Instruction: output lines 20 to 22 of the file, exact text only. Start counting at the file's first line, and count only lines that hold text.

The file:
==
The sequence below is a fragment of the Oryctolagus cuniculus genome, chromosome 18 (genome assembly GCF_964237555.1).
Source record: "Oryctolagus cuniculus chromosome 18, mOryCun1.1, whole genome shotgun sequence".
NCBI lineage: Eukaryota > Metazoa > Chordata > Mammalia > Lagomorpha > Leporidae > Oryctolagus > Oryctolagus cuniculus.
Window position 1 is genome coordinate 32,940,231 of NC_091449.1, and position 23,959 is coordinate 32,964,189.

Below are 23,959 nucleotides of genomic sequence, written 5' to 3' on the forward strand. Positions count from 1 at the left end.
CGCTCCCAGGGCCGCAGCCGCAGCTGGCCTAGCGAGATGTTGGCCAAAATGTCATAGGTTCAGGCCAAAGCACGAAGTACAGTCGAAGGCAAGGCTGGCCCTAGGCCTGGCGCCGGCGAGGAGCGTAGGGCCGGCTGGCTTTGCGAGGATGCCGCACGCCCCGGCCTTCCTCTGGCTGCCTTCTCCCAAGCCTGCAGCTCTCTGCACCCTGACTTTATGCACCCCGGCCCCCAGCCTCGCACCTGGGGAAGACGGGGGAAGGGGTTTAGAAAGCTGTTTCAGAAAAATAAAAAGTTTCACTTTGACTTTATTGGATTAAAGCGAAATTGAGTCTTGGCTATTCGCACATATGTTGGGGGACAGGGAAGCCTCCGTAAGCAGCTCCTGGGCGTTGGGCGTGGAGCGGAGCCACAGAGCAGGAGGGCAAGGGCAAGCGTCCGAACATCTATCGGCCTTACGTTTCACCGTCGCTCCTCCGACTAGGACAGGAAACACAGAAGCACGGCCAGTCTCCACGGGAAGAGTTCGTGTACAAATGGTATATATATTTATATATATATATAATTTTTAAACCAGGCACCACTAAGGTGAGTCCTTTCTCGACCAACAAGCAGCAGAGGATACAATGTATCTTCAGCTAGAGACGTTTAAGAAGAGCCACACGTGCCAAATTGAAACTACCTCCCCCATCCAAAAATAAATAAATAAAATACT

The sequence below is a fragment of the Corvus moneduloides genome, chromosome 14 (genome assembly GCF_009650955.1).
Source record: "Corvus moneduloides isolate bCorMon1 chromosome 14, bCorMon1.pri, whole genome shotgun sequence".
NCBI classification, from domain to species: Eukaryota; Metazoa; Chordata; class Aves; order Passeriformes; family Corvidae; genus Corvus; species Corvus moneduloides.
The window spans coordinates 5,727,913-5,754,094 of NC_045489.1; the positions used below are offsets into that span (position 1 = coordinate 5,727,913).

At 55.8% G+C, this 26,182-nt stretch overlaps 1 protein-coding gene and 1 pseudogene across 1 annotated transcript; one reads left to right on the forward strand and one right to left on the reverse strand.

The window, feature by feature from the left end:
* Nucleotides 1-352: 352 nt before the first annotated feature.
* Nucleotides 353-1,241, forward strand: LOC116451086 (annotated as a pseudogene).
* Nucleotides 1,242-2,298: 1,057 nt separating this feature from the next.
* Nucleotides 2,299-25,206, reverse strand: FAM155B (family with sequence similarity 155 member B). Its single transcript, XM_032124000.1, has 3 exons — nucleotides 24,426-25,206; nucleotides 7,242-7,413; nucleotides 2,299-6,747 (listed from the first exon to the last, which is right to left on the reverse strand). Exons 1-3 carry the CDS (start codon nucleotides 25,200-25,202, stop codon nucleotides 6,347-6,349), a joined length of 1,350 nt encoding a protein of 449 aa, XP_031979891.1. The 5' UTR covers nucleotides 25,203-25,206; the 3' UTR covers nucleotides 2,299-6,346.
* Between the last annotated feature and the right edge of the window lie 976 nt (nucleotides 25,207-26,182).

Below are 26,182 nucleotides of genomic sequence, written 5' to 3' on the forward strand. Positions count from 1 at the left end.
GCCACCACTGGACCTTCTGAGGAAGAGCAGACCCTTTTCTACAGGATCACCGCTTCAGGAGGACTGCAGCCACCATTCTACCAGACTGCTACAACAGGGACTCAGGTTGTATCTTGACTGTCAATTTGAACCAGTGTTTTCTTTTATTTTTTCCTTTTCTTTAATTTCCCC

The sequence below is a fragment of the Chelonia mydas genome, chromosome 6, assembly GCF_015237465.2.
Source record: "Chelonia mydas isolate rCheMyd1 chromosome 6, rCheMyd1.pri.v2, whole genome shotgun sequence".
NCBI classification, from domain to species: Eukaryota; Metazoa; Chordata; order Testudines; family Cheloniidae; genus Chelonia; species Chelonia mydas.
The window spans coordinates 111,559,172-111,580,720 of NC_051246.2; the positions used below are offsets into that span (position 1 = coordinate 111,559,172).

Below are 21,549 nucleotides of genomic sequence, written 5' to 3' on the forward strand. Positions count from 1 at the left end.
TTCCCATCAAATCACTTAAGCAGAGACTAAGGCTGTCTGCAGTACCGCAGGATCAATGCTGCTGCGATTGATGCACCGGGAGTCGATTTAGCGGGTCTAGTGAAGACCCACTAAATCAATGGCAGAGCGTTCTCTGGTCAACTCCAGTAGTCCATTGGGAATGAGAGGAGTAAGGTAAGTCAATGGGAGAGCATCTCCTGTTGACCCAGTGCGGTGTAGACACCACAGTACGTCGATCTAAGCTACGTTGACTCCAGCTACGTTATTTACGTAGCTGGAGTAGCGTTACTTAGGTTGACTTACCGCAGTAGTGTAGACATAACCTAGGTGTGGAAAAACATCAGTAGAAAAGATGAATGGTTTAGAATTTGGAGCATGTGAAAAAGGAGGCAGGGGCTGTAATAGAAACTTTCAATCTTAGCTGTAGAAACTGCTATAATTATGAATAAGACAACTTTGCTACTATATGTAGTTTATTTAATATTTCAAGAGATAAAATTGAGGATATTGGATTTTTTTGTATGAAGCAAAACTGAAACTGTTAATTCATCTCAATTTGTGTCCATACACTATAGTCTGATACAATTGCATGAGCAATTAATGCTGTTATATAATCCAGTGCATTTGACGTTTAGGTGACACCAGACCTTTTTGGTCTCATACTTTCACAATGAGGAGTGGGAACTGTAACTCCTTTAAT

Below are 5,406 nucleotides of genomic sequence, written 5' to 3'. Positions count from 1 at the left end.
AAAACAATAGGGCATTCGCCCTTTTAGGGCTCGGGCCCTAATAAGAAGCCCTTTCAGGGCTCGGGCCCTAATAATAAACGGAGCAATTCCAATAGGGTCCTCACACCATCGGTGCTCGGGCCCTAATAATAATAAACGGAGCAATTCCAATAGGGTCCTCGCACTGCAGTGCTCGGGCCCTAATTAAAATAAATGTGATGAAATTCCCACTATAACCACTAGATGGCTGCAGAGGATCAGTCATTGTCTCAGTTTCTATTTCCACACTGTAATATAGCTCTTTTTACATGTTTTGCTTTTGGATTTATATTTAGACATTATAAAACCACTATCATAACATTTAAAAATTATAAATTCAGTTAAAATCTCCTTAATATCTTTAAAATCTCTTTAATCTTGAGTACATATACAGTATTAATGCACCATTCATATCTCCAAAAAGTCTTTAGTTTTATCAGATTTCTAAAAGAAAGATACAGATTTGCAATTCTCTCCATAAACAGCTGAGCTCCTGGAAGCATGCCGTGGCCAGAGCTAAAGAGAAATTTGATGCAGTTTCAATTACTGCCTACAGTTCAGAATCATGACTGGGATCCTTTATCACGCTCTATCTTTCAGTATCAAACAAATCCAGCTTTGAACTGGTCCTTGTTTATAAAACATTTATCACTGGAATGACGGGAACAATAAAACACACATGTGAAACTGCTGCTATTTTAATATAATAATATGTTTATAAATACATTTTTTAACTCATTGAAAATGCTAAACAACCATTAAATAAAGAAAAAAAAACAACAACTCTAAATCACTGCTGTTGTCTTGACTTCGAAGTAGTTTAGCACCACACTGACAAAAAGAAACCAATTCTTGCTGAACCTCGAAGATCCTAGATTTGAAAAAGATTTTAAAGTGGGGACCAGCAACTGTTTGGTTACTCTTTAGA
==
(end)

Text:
The sequence below is a fragment of the Chelonia mydas genome, chromosome 6, assembly GCF_015237465.2.
Source record: "Chelonia mydas isolate rCheMyd1 chromosome 6, rCheMyd1.pri.v2, whole genome shotgun sequence".
NCBI classification, from domain to species: Eukaryota; Metazoa; Chordata; order Testudines; family Cheloniidae; genus Chelonia; species Chelonia mydas.